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Publication numberUS7772374 B2
Publication typeGrant
Application numberUS 11/127,435
Publication dateAug 10, 2010
Filing dateMay 11, 2005
Priority dateMay 12, 2004
Fee statusPaid
Also published asCA2566840A1, CN101031587A, DE602005018347D1, EP1751190A2, EP1751190B1, US20060286612, WO2006033675A2, WO2006033675A3
Publication number11127435, 127435, US 7772374 B2, US 7772374B2, US-B2-7772374, US7772374 B2, US7772374B2
InventorsBeverly L. Mangold, Jennifer L. Aldrich
Original AssigneeTetracore, Inc.
Export CitationBiBTeX, EndNote, RefMan
External Links: USPTO, USPTO Assignment, Espacenet
Spore specific antibodies
US 7772374 B2
Abstract
The invention relates to spore specific antibodies. Compositions and methods relating to the antibodies are provided along with the hybridomas that produce the antibodies. The antibodies are specific for the spores of Bacillus anthracis relative to the vegetative form of the cells. The antibodies are also specific for the spores relative to other Bacillus spores and cells. The antibodies may be used to detect the presence of Bacillus anthracis spores by use of methods provided herein. The invention also relates to articles of manufacture as well as kits comprising these antibodies which may be used in the detection methods of the invention.
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Claims(19)
1. A monoclonal antibody produced by the hybridoma cell line deposited with the ATCC on May 19, 2004 and identified by ATCC accession number PTA-6004.
2. A composition comprising the monoclonal antibody of claim 1.
3. A fragment of the antibody of claim 1, wherein said fragment binds the spores of Bacillus anthracis.
4. The fragment of claim 3 wherein said fragment is a bivalent F(ab′)2 fragment, or a monovalent Fab fragment.
5. A hybrid, chimeric, recombinant, or humanized form of the monoclonal antibody of claim 1, wherein said form of the antibody binds the spores of Bacillus anthracis.
6. A method to detect the presence or absence of Bacillus anthracis spores in a sample, said method comprising detecting the binding of an antibody according to claim 1 to a component of said sample, to form a bound complex, after said sample is contacted with said antibody.
7. The method of claim 6 wherein said antibody is able to bind Bacillus anthracis spores.
8. The method of claim 6 wherein said sample is suspected of containing Bacillus anthracis spores.
9. The method of claim 6 wherein said component is bound to a capture reagent, optionally immobilized on a solid support, and said monoclonal antibody is detectably labeled.
10. The method of claim 9 wherein said capture reagent is an antibody.
11. The method of claim 9 wherein said capture reagent is a polyclonal antibody that binds Bacillus anthracis spores.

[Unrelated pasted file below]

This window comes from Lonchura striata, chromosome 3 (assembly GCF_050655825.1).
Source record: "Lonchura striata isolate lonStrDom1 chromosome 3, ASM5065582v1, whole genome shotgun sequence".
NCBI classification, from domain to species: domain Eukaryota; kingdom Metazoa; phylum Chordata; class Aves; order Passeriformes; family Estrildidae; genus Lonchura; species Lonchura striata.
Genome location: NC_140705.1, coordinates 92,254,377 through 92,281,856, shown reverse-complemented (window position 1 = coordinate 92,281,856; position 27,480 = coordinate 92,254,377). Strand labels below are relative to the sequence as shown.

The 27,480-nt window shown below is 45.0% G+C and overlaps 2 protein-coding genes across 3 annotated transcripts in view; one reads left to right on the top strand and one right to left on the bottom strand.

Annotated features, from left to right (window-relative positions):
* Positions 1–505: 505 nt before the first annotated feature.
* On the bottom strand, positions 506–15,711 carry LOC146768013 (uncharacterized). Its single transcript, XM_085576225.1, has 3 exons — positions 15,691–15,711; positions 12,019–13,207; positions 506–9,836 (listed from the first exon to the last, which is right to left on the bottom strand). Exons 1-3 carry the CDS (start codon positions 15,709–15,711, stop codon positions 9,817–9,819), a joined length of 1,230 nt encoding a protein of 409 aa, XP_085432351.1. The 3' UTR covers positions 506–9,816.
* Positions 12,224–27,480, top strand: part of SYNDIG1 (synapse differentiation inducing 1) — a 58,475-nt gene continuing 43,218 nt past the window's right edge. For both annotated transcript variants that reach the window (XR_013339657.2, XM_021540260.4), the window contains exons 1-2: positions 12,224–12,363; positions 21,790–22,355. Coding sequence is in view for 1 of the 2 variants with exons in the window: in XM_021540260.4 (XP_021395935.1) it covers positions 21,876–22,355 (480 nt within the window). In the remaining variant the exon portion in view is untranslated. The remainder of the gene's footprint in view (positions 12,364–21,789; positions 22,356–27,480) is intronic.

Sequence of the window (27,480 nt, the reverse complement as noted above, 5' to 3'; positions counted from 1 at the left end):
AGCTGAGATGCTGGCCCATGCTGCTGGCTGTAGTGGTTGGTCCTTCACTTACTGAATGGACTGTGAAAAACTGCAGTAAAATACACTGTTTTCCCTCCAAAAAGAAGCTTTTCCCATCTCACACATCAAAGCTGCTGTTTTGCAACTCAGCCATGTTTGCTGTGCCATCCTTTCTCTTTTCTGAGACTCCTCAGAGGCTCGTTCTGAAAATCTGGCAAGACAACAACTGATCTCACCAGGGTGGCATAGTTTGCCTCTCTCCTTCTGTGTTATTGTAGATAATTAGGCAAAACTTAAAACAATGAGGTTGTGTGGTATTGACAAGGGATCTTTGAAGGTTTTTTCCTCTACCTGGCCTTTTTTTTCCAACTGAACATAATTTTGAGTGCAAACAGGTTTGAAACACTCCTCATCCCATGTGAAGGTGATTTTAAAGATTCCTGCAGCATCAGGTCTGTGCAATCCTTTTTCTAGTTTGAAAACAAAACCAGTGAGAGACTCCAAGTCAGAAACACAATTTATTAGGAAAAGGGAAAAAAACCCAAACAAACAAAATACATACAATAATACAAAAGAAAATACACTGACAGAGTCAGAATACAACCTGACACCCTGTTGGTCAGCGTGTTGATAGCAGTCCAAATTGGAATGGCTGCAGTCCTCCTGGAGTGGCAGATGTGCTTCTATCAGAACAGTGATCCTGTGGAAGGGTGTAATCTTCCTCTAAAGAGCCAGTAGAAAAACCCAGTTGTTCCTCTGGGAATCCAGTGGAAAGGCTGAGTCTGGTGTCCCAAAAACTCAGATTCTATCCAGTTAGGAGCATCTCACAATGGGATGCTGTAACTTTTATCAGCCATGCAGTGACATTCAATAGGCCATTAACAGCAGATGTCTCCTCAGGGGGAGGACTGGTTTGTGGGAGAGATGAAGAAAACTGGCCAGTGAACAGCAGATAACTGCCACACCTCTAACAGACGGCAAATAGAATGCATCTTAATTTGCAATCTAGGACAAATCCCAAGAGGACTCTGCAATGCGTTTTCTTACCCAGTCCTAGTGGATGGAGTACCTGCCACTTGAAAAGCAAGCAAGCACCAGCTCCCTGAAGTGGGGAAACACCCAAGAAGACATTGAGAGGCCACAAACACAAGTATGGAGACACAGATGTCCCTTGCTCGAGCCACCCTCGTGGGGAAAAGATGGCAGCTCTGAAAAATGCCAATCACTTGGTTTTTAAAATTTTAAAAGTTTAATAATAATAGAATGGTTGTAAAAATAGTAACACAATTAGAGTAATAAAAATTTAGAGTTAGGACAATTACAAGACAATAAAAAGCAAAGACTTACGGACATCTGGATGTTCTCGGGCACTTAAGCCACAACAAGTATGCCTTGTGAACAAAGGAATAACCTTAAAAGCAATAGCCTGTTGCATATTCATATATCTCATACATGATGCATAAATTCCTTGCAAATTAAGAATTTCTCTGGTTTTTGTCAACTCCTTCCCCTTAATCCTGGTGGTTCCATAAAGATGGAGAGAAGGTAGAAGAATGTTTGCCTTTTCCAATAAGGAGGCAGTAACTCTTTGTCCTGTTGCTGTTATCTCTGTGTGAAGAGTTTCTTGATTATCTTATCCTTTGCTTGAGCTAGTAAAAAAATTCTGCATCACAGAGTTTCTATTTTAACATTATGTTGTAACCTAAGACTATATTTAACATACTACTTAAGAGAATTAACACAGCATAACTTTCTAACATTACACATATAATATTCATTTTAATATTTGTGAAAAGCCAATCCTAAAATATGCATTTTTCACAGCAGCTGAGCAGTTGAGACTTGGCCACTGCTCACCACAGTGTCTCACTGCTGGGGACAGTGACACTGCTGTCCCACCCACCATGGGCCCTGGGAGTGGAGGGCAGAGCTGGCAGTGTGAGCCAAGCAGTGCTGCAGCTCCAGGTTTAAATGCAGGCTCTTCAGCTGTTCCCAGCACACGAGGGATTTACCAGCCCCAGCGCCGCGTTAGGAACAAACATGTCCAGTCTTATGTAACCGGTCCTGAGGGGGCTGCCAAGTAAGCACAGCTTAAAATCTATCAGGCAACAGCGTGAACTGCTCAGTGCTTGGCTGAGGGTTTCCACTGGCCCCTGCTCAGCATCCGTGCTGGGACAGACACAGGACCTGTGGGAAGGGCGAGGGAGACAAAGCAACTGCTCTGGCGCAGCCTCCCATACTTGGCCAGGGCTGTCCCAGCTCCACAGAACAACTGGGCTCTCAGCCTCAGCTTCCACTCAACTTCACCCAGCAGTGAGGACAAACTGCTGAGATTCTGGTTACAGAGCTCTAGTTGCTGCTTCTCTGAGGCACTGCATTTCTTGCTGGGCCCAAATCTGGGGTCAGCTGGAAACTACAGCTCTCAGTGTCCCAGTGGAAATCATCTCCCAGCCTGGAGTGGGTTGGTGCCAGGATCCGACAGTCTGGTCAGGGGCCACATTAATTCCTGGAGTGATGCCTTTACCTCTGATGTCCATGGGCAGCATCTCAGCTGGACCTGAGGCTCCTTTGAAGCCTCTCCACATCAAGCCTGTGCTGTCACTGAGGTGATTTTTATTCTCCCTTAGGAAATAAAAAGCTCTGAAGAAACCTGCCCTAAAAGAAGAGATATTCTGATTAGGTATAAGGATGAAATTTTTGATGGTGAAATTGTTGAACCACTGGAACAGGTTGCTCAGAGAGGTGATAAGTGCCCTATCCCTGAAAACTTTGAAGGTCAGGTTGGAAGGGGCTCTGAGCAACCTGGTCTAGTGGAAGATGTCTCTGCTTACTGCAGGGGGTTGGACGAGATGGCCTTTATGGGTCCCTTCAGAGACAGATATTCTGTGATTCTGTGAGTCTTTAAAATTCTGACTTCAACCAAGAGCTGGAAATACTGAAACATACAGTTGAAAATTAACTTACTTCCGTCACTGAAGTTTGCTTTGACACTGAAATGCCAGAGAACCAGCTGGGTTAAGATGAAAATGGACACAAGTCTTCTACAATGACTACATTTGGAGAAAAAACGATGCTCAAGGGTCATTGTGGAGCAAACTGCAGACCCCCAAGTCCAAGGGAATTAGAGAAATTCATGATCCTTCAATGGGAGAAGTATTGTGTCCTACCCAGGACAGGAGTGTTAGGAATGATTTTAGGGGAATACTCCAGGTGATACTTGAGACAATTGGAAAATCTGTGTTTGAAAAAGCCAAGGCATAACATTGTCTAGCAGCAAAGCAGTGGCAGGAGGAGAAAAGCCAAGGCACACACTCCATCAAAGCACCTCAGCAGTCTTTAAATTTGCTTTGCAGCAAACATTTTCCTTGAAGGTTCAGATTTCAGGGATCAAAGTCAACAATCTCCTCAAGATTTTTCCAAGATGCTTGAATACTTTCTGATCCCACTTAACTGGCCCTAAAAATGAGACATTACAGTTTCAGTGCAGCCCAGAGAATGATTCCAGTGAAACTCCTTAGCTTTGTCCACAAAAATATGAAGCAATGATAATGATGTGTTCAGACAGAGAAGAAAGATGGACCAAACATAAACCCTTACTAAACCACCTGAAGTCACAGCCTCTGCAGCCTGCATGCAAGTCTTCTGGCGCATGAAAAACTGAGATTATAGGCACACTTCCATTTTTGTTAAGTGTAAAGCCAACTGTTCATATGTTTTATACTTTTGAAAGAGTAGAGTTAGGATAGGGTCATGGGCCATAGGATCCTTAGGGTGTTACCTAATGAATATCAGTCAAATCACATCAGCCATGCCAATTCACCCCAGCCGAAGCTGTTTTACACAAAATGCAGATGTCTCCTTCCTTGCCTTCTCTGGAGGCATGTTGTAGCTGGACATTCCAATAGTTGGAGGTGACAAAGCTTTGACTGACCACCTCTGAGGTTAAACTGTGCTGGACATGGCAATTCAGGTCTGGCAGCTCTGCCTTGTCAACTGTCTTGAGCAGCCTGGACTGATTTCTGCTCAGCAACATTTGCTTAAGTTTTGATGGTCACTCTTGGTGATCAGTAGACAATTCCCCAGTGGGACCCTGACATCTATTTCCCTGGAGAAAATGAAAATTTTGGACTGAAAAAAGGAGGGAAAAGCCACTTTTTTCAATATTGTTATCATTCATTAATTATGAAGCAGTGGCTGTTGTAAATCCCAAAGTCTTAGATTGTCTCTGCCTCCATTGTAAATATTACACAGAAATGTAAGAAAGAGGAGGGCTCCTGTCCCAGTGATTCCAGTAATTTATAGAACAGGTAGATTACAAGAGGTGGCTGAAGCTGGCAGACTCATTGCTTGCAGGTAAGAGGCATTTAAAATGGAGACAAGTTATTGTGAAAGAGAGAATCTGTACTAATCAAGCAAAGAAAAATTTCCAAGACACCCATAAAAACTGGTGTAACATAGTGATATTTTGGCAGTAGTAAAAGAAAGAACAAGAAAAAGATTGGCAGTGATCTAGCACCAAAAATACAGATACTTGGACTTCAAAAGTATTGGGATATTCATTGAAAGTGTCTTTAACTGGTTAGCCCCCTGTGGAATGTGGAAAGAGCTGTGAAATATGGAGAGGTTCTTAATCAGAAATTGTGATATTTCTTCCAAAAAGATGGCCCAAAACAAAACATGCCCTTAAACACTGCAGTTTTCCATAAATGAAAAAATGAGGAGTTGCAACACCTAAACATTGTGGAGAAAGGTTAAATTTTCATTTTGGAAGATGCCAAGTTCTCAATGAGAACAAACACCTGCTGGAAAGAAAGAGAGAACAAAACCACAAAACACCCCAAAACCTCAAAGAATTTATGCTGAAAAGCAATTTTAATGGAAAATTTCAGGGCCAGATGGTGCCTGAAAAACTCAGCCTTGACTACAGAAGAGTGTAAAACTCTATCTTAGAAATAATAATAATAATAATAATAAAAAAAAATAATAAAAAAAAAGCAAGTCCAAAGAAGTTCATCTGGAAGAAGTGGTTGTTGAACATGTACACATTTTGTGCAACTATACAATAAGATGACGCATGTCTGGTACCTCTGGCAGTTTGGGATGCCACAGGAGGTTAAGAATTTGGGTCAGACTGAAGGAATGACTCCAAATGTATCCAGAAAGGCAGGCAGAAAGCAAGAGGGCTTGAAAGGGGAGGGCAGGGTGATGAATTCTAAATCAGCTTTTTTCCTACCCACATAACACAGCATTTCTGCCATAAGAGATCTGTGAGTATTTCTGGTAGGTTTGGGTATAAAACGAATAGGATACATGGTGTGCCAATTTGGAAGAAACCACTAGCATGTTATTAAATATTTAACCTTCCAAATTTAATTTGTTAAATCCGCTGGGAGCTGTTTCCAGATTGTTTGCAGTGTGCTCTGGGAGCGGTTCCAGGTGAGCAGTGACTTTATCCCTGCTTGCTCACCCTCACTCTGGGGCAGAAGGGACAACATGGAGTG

12. The method of claim 11 wherein said capture reagent also binds spores of Bacillus thuringiensis, Bacillus cereus, Bacillus pumilis, Bacillus subtilis, and Bacillus megaterium.
13. The method of claim 6 wherein the method detects said component at concentrations at least above 0.02 μg/ml.
14. The method of claim 6 wherein said detecting further comprises contacting the bound complex with a detectable agent that binds said component or said complex.
15. A kit for detecting the presence or absence of Bacillus anthracis spores in a sample, said kit comprising the monoclonal antibody of claim 1.
16. A complex comprising an antibody of claim 1 bound to a spore specific antigen of Bacillus anthracis.
17. A method to detect the presence or absence of Bacillus anthracis spores in a sample, said method comprising detecting the binding of an antibody fragment according to claim 3 to a component of said sample, to form a bound complex, after said sample is contacted with said antibody fragment.
18. A method to detect the presence or absence of Bacillus anthracis spores in a sample, said method comprising detecting the binding of an antibody fragment according to claim 4 to a component of said sample, to form a bound complex, after said sample is contacted with said antibody fragment.
19. A method to detect the presence or absence of Bacillus anthracis spores in a sample, said method comprising detecting the binding of an hybrid, chimeric, altered, recombinant, or humanized antibody according to claim 5 to a component of said sample, to form a bound complex, after said sample is contacted with said hybrid, chimeric, recombinant, or humanized antibody.
Description
RELATED APPLICATIONS

This application claims benefit of priority to U.S. Provisional Application 60/570,798, filed May 12, 2004, which is hereby incorporated by reference in its entirety as if fully set forth.

FIELD OF THE INVENTION

This invention relates to spore specific antibodies. The invention provides compositions and methods relating to the antibodies as well as the hybridomas that produce them. The antibodies of the invention are specific for the spores of B. anthracis relative to the vegetative form of the cells. The antibodies are also specific for the spores relative to other Bacillus spores and cells. The antibodies may be used to detect the presence of B. anthracis spores by use of methods provided herein. The invention also relates to articles of manufacture as well as kits comprising these antibodies which may be used in the detection methods of the invention.